2012 West Country Lunch
At the Belmont, Sidmouth, May 19th, 2012.
Our President Roddy Long welcomed a full house to the OH West Country Lunch at the Belmont Hotel, Sidmouth on Saturday 19th May 2012, and thanked Richard Bean, West Country Secretary, and Sharon Chatting for organising the lunch; he also wished Sharon a happy birthday.
Roddy then mentioned some forthcoming OH events: Golf Week, based on Lyme Regis and at nearby clubs, master-minded by John Harper, Shooting at Richard’s Clist’s Charmouth Range on July 8th, arranged by Wyatt Earp, Jim Rowe, and a Clay Pigeon match in October between teams from Milton Abbey, Allhallows and Millfield. The OH cricket match this year would be on the handsome Sidmouth ground adjacent to the Belmont. Myf Adams, née Gregson (Ch 69-71) is planning tennis for 2013 in the Sherborne area with a picnic, Pimms and other attractions. Some of our young ladies had been selling raffle tickets this morning to defray the escalating costs of posting the magazine.
Roddy said that when he joined Allhallows in 1958 Jeremy Churcher (St 54-58) was legendary; he had a reputation for doing what he wanted, though he had won the Taylor and Oag Cups and his Colours for Open and Miniature Range Shooting and Mrs Hill’s Junior Art Prize; he had started his career in the Army and been involved in exciting adventures in many parts of the world.
Jeremy said Andy Moore had inveigled him into talking and he would oblige for a few minutes before the buns started flying. It had been a pleasure to be at Allhallows. His father had been in the RN and he lost two uncles in the war; his mother was related to Naryshkinas and Natalia Naryshkina was Peter the Great’s mother. Jeremy’s father later served in the Indian Police Security and the family were directed towards Allhallows by the memorable Lt. Col. John Peart (1915-17) who had also worked in Indian Security. But our imperial days were over and our exit from India was hazardous.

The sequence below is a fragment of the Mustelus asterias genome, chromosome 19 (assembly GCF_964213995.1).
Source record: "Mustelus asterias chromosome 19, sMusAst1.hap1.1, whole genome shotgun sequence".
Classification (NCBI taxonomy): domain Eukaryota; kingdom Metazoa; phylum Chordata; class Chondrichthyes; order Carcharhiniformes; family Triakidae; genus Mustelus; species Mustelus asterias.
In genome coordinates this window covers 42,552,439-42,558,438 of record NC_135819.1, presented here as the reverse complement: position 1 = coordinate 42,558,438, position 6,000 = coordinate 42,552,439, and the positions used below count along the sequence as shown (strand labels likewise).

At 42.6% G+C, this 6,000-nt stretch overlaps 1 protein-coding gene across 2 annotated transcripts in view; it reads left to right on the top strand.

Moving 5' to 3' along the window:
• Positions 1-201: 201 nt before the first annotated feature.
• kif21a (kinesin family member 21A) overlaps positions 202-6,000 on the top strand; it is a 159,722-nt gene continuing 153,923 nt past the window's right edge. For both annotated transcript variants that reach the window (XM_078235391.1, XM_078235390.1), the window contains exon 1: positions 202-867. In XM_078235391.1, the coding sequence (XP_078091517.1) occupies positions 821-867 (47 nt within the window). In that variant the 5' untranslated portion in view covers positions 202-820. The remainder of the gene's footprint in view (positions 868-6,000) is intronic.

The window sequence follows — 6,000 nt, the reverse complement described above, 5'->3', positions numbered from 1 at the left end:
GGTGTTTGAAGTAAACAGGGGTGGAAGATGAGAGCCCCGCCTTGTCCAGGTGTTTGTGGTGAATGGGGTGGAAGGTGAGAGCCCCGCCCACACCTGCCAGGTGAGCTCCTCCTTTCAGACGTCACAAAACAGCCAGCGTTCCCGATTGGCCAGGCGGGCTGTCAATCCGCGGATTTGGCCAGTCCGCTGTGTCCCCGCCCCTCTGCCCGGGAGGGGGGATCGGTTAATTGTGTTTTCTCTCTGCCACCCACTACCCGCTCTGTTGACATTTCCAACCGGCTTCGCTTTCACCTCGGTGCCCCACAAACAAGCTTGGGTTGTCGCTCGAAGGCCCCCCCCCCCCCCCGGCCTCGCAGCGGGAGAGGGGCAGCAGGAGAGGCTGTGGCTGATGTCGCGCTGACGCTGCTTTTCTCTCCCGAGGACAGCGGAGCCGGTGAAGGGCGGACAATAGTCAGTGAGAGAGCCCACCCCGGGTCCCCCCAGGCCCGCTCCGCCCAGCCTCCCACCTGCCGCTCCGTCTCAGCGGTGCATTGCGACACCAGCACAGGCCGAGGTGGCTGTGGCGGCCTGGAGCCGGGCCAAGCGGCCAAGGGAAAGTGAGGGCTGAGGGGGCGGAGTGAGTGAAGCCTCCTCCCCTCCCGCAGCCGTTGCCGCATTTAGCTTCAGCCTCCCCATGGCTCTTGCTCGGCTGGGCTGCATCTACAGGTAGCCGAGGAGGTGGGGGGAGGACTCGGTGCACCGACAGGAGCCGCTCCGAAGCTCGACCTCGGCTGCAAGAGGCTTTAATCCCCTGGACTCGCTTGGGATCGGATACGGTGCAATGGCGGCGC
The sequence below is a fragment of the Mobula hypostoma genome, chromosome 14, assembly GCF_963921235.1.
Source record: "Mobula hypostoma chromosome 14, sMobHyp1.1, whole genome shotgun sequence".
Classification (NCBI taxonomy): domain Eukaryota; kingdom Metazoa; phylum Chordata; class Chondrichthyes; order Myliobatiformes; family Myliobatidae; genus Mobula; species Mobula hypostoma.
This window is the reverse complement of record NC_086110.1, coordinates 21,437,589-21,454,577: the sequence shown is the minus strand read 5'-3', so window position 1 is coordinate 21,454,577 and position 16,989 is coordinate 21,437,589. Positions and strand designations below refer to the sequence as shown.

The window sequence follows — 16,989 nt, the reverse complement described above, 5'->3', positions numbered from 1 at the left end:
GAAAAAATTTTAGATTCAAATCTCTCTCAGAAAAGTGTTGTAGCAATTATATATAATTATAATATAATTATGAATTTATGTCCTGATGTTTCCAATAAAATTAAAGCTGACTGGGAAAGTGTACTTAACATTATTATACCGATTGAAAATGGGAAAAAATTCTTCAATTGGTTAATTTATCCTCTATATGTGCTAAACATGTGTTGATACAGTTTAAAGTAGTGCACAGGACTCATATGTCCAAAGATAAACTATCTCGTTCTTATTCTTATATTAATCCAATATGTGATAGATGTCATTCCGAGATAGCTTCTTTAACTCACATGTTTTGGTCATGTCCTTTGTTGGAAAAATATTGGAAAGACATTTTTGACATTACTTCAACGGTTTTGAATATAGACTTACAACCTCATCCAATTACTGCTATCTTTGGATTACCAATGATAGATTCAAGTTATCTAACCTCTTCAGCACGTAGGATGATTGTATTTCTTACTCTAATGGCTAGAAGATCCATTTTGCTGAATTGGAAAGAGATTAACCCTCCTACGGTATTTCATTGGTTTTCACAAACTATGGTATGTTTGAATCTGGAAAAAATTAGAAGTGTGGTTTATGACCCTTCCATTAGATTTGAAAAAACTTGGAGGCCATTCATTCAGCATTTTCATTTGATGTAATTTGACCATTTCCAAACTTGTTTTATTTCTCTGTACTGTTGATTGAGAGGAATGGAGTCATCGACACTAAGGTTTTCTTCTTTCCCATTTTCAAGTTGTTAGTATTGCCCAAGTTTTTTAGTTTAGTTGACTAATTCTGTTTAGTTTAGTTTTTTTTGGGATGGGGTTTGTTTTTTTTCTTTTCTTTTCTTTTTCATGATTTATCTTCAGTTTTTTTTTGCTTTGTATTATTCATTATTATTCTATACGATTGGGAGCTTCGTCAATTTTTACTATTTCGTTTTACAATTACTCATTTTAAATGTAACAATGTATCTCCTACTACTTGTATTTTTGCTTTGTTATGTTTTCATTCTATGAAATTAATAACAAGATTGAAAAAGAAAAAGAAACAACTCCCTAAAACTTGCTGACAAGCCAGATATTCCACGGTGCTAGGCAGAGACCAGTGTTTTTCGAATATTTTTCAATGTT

Although Jeremy won a cricket bat in a shipboard raffle, he hated cricket and threw it into the Red Sea, but happily admired the fine cricketers Allhallows produced. He realised he was not destined for university, but spent many happy days at Allhallows which gave him a wide education. He was in Jack Jarchow’s Stanton and although Jack may have seemed severe he understood boys and was kindness itself. Henry Yool, an Olympic Shot, taught him his trade in Country Life and James Turner and that wonderful man RSM Harry Aggar taught him how to shoot fullbore.
Jeremy said he enjoyed hockey and playing on the Eton Fives Court, but cut short a cross-country run to Axmouth with a cream tea. He decided to leave school himself with a respectable collection of O levels, but sadly no maths, and joined the Paras for basic training, then went to Sandhurst.
But he soon realised the Army was not for him and the options from the PSAB; made ballet dancing and the Rhodesian Police didn’t appreciate him. However he was offered tea-planting, but India wasn’t for the British and he joined David Sterling and used his military skills in Africa and Aden and once found himself briefly in Evian prison in Iran, arrested as a spy until he was politely released; he worked with the Mounties in Canada and the backroom boys of the oil industry in Texas.
Allhallows gave him freedom to think for himself and he made great friends. Bill Weston was with him in Katanga under Tshombe dealing with a 22,000 UN Force; he had walked from Capetown to Algiers and flown over Duvalier’s palace in Haiti. To discover more about his life-style we should read ‘Deadly Secrets’
Hearty applause greeted Jeremy’s talk. Andy Moore thanked him and said Bill Weston had found Jeremy living in the Dordogne and Tim Doubleday had recommended him as a speaker, he had been proved right.